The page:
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Thompson shows growth at QB in MSU's spring game



Brett Hudson



STARKVILLE -- Austin Williams came off the line running an option route: against zone, he sinks to a hole in the zone and stays there, but he beats man-to-man with an out route. The man coverage forced Williams to the sideline, several yards into the end zone; it also forced a difficult window for quarterback Keytaon Thompson to hit. It was small demanded a very specific throw, a high one to a moving target with a defender in hot pursuit; the shrinking pocket around him made the footwork tricky. 


Still, Thompson fired -- just before an incoming defensive end poked at the ball from his blind side -- looping the ball over Williams and the man assigned to cover him. Thompson's environs did not suggest a highlight throw on the way, but that's what he delivered; the ball landed perfectly in Williams' path for the score. 


"Keytaon put it right on the money," Williams said. 


Much like the 14 spring practices that preceded it, Saturday's Maroon & White Game gave the soon-to-be sophomore from New Orleans an abundance of opportunity to showcase his skills and he did just that. His 26-for-44 passing for 316 yards and two touchdowns was the biggest draw as the Maroon Team beat the White Team 28-10 -- both of them quarterbacked by Thompson more times than not. 


"He showed he is able to beat you with his arm and his legs," MSU coach Joe Moorhead said. "He made some great throws and he made some throws where he should've thrown it away or like to have it back, but he showed promise for the future and I was pleased with his progress this spring."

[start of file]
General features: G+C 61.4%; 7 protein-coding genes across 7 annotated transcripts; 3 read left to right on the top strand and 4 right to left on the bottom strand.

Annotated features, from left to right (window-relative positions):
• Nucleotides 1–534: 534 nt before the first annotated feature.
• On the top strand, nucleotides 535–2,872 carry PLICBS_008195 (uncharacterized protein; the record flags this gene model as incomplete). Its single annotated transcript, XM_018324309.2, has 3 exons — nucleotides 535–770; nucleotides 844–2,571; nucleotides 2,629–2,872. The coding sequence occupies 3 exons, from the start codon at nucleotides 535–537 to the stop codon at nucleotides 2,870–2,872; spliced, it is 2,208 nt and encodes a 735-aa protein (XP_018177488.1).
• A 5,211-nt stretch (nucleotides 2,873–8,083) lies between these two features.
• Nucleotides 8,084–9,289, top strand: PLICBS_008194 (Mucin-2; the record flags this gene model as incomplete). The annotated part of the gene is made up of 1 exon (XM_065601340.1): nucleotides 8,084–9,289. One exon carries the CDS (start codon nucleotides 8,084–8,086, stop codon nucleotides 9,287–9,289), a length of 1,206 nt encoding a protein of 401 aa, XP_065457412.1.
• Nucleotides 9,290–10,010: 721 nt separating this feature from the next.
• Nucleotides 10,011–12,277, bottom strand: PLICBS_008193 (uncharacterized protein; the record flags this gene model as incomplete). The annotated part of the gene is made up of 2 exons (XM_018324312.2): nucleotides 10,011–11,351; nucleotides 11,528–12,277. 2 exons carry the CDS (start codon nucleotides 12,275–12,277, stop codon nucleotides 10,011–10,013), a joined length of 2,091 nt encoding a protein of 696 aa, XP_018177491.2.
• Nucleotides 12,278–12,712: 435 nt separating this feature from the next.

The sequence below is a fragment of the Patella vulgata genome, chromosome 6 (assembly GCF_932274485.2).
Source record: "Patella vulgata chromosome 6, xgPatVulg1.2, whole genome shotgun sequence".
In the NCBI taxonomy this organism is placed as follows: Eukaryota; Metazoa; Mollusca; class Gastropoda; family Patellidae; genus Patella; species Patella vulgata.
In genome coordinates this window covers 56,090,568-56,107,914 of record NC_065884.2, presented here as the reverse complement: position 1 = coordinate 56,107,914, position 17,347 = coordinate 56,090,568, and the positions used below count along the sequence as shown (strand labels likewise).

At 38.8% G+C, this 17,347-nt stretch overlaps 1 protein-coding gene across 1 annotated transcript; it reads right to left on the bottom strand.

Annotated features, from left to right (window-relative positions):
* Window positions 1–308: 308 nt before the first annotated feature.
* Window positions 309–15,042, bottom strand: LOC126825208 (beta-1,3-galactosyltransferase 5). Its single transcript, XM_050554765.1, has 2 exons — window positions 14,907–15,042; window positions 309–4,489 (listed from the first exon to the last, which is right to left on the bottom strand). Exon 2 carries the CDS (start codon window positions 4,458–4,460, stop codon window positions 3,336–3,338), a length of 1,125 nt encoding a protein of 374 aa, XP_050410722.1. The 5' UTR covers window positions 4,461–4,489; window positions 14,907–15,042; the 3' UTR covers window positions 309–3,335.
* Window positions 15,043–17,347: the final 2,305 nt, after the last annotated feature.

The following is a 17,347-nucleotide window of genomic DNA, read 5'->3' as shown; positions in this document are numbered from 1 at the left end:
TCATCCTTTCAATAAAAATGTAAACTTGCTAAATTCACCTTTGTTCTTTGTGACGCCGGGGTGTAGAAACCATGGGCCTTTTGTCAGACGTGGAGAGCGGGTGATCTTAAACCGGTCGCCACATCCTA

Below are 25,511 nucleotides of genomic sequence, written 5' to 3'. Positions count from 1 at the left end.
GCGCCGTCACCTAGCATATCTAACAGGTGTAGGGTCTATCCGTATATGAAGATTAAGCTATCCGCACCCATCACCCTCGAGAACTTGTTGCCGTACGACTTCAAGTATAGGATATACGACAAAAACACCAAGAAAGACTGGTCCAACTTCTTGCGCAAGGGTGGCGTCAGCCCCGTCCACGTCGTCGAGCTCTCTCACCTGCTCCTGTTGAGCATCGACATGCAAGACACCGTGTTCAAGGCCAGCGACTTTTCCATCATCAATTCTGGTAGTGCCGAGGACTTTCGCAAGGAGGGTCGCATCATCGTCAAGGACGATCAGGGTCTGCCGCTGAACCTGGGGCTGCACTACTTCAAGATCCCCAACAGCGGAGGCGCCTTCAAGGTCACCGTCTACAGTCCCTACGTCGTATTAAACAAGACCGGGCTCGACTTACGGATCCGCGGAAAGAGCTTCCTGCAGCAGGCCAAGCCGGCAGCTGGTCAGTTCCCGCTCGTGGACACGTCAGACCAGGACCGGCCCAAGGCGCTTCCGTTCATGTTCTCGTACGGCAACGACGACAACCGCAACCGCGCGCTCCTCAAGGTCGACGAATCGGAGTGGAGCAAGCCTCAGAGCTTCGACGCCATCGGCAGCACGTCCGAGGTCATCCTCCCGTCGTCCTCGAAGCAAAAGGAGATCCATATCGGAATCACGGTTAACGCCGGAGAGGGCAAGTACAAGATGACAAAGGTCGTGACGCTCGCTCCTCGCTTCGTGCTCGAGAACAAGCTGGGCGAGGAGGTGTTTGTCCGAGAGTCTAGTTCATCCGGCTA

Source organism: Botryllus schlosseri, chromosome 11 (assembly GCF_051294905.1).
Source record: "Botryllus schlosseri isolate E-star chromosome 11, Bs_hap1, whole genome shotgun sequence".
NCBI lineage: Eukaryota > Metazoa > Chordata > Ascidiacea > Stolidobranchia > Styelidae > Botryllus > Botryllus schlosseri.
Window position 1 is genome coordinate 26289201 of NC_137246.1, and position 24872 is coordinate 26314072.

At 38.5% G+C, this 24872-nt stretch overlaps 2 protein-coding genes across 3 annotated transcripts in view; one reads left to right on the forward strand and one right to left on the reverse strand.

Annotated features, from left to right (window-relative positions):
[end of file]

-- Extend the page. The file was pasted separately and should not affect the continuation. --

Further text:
Thompson was prepared to handle the workload, given he's done it most of the spring. Starting quarterback Nick Fitzgerald has been held out of many team drills, including Saturday's game, as a precaution as he recovers from the gruesome ankle injury he suffered in the Egg Bowl. Carrying it over to the intrasquad scrimmage remained a step beyond what he'd done in practice, and one that wasn't brought to him until the night before the game. 


"I've never had a situation like that, that was wild. Good thing I wasn't live, because I probably would've taken off a few times and gotten tired," Thompson said. "It was fun." 


He added he met the revelation from Moorhead by immediately drinking a lot of water so he wouldn't cramp up. It was a good call, as between the two teams he would end up running seven times for 36 yards. He took every snap of the first half and manned a few drives in the second half, too. 


The double duty ends what Thompson approached as a pivotal spring in his development, one where he would get more reps than at any point in his college career barring one month as MSU's TaxSlayer Bowl starter. He took it on wanting to gain a complete understanding of the new offensive system and improve his coverage recognition skills. The reps gave him an opportunity to do just that. 


"All the extra reps in the new system, you get to learn from them and you get to make more mistakes and learn from them," Thompson said. "You get more reps at it and I feel like the more reps you get at it, the better you get at it. 


"After 14, 15 practices of going through it every day, going through it in the film room, I feel confident now." 


Williams has seen the growth: "It's been great. He's developing as a passer and looked like a big-time guy." 


Now Thompson and MSU transition into an offseason where the hope is he will continue to do more of the same. 


"We're going to continue to add little subtleties and nuances, things that are going to make it better," Moorhead said. "What they got is the 1.0 version; we're going to view some cut-ups as a staff and add things to make it a little better. In the things he knows, we don't want him thinking, we want him reacting, and all of our guys can do that. 


"At that position, it's not a position, it's a lifestyle. His maturation and where he is from day one to now, (quarterbacks coach and pass game coordinator Andrew) Breiner has done an excellent job with him and we're fortunate of have two returning quarterbacks of that caliber." 


Follow Dispatch sports writer Brett Hudson on Twitter @Brett_Hudson



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